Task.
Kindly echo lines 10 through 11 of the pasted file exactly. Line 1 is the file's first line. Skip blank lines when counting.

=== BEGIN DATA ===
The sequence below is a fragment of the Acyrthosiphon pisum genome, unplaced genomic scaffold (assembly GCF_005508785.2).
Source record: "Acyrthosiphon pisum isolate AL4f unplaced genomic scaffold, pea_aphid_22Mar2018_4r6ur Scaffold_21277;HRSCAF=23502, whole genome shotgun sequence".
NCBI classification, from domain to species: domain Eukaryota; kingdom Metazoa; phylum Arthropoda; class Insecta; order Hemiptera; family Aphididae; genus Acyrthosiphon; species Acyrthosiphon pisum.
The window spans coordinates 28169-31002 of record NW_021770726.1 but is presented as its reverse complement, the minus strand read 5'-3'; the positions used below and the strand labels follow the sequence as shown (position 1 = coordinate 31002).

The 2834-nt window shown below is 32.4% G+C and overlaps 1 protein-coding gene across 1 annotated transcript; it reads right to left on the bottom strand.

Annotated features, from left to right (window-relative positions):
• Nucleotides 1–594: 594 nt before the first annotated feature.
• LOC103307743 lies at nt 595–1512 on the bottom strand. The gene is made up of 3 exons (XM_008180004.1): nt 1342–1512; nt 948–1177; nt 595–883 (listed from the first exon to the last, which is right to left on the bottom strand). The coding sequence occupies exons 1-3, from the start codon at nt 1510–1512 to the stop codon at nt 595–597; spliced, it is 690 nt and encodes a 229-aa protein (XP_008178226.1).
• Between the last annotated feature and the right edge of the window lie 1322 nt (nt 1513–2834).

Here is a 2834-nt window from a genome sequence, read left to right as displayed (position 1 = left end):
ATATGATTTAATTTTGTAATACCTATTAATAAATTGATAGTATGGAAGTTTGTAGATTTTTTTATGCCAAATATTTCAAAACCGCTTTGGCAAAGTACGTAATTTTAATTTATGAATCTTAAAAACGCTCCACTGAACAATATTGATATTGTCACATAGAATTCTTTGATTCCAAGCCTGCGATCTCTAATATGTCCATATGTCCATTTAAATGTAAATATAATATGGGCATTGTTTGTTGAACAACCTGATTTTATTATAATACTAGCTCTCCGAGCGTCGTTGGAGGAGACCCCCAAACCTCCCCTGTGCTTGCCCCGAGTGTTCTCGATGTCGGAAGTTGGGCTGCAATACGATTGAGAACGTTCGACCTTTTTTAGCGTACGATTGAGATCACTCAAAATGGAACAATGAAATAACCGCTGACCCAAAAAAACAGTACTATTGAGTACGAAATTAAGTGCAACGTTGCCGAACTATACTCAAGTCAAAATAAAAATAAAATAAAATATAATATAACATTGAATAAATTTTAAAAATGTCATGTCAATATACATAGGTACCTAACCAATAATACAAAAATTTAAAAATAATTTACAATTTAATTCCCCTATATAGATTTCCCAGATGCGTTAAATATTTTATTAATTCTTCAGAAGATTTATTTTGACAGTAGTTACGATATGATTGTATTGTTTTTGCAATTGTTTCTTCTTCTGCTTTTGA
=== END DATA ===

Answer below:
Here is a 2834-nt window from a genome sequence, read left to right as displayed (position 1 = left end):
ATATGATTTAATTTTGTAATACCTATTAATAAATTGATAGTATGGAAGTTTGTAGATTTTTTTATGCCAAATATTTCAAAACCGCTTTGGCAAAGTACGTAATTTTAATTTATGAATCTTAAAAACGCTCCACTGAACAATATTGATATTGTCACATAGAATTCTTTGATTCCAAGCCTGCGATCTCTAATATGTCCATATGTCCATTTAAATGTAAATATAATATGGGCATTGTTTGTTGAACAACCTGATTTTATTATAATACTAGCTCTCCGAGCGTCGTTGGAGGAGACCCCCAAACCTCCCCTGTGCTTGCCCCGAGTGTTCTCGATGTCGGAAGTTGGGCTGCAATACGATTGAGAACGTTCGACCTTTTTTAGCGTACGATTGAGATCACTCAAAATGGAACAATGAAATAACCGCTGACCCAAAAAAACAGTACTATTGAGTACGAAATTAAGTGCAACGTTGCCGAACTATACTCAAGTCAAAATAAAAATAAAATAAAATATAATATAACATTGAATAAATTTTAAAAATGTCATGTCAATATACATAGGTACCTAACCAATAATACAAAAATTTAAAAATAATTTACAATTTAATTCCCCTATATAGATTTCCCAGATGCGTTAAATATTTTATTAATTCTTCAGAAGATTTATTTTGACAGTAGTTACGATATGATTGTATTGTTTTTGCAATTGTTTCTTCTTCTGCTTTTGA